el·​o·​quent ˈe-lə-kwənt How to pronounce eloquent (audio)
: marked by forceful and fluent expression
an eloquent preacher
: vividly or movingly expressive or revealing
an eloquent monument
eloquently adverb

Did you know?

Since eloquent has to do with speaking, it makes sense that it comes from the Latin verb loquī, which means "to talk or speak." (The adjective loquacious describes a person who is skilled at or has the inclination for talking.) Expression of the self can be seen and not heard, which gives meaning to eloquent as an adjective for nonverbal impressive acts.

Examples of eloquent in a Sentence

He [H. L. Mencken] relished the vagaries of vernacular speech and paid eloquent homage to them in The American Language. Jackson Lears, New Republic, 27 Jan. 2003
Samuel Johnson is palmed off in classrooms as a harmless drudge of a lexicographer, yet open the Dictionary anywhere and find precision and eloquent plainness. Guy Davenport, The Geography of the Imagination, (1954) 1981
There was a burst of applause, and a deep silence which was even more eloquent than the applause. Thomas Hardy, The Mayor of Casterbridge, 1886
His success serves as an eloquent reminder of the value of hard work. an eloquent writer and speaker, Elizabeth Cady Stanton was one of the founders of the women's rights movement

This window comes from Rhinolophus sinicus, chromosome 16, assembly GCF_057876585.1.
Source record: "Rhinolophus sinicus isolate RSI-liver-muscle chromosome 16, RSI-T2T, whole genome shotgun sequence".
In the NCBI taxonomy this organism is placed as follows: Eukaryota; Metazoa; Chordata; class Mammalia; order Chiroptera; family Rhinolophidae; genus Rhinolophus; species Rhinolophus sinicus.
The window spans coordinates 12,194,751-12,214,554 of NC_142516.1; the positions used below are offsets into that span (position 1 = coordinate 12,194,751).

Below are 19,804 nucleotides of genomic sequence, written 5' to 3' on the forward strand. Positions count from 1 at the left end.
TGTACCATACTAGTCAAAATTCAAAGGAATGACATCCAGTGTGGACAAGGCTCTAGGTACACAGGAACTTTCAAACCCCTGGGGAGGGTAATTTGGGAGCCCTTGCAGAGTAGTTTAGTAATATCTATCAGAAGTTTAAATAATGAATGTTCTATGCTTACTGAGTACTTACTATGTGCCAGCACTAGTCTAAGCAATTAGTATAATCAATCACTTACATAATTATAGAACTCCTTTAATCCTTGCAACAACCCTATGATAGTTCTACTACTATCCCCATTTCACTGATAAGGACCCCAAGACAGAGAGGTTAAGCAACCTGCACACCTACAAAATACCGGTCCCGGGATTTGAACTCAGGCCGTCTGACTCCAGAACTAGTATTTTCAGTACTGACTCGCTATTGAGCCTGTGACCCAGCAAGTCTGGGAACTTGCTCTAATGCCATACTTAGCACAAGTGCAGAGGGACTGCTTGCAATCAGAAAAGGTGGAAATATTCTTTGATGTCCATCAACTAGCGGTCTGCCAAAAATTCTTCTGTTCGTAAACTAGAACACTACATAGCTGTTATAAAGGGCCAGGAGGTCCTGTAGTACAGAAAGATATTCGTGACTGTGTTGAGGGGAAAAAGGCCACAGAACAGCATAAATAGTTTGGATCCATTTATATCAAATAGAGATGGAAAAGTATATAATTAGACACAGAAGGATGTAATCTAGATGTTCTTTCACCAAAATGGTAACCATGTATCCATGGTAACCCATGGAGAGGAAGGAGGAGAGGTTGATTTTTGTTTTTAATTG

Recent Examples on the Web Overall, there were enough meme-worthy moments, eloquent speeches and genuine surprises to justify the roughly three-and-a-half-hour show. Julie Hinds, Detroit Free Press, 11 Mar. 2024 Hers is one of those stories that has been told for thousands of years by some of the most skilled and eloquent composers, from Apollonius to Euripides. Diya Chacko, Orange County Register, 13 Feb. 2024 See all Example Sentences for eloquent 

These examples are programmatically compiled from various online sources to illustrate current usage of the word 'eloquent.' Any opinions expressed in the examples do not represent those of Merriam-Webster or its editors. Send us feedback about these examples.

Word History


Middle English, borrowed from Anglo-French & Latin; Anglo-French, borrowed from Latin ēloquent-, ēloquens "capable of speech, expressing oneself fluently," from present participle of ēloquī "to utter, put into words," from ē- e- entry 1 + loquī "to talk, speak," probably going back to dialectal Indo-European *tlokw- "talk," whence also Old Irish ad-tluichethar "(s/he) gives thanks" (originally with buide "thanks" as object, as in atluchedar buidi do Día "he thanks God"), do-tluichethar "(s/he) desires, beseeches, asks," Old Church Slavic tlŭk "interpreter" (from *tl̥kw-o-)

First Known Use

14th century, in the meaning defined at sense 1

Time Traveler
The first known use of eloquent was in the 14th century


Dictionary Entries Near eloquent

Cite this Entry

“Eloquent.” Merriam-Webster.com Dictionary, Merriam-Webster, https://www.merriam-webster.com/dictionary/eloquent. Accessed 23 May. 2024.

Kids Definition


el·​o·​quent ˈel-ə-kwənt How to pronounce eloquent (audio)
: having or showing clear and forceful expression
an eloquent speaker
an eloquent essay
: clearly showing some feeling or meaning
an eloquent look
eloquently adverb

More from Merriam-Webster on eloquent

Last Updated: - Updated example sentences
Love words? Need even more definitions?

Subscribe to America's largest dictionary and get thousands more definitions and advanced search—ad free!